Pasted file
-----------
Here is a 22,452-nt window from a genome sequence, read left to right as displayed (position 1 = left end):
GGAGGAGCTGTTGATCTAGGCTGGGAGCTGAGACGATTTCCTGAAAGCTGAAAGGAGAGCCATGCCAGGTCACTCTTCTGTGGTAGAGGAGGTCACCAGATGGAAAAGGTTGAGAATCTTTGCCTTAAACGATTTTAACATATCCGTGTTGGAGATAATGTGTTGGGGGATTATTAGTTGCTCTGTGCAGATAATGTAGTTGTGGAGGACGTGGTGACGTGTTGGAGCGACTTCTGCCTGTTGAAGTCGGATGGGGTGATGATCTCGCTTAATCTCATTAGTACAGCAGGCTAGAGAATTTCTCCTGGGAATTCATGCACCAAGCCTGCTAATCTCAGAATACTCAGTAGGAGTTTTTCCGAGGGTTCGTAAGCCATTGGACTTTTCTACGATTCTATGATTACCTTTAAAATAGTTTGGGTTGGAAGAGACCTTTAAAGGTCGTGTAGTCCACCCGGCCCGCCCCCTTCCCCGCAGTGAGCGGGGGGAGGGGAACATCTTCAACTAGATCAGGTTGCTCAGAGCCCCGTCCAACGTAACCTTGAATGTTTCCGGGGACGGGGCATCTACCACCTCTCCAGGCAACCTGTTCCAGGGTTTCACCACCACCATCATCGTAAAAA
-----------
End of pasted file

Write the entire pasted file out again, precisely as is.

Here is a 22,452-nt window from a genome sequence, read left to right as displayed (position 1 = left end):
GGAGGAGCTGTTGATCTAGGCTGGGAGCTGAGACGATTTCCTGAAAGCTGAAAGGAGAGCCATGCCAGGTCACTCTTCTGTGGTAGAGGAGGTCACCAGATGGAAAAGGTTGAGAATCTTTGCCTTAAACGATTTTAACATATCCGTGTTGGAGATAATGTGTTGGGGGATTATTAGTTGCTCTGTGCAGATAATGTAGTTGTGGAGGACGTGGTGACGTGTTGGAGCGACTTCTGCCTGTTGAAGTCGGATGGGGTGATGATCTCGCTTAATCTCATTAGTACAGCAGGCTAGAGAATTTCTCCTGGGAATTCATGCACCAAGCCTGCTAATCTCAGAATACTCAGTAGGAGTTTTTCCGAGGGTTCGTAAGCCATTGGACTTTTCTACGATTCTATGATTACCTTTAAAATAGTTTGGGTTGGAAGAGACCTTTAAAGGTCGTGTAGTCCACCCGGCCCGCCCCCTTCCCCGCAGTGAGCGGGGGGAGGGGAACATCTTCAACTAGATCAGGTTGCTCAGAGCCCCGTCCAACGTAACCTTGAATGTTTCCGGGGACGGGGCATCTACCACCTCTCCAGGCAACCTGTTCCAGGGTTTCACCACCACCATCATCGTAAAAA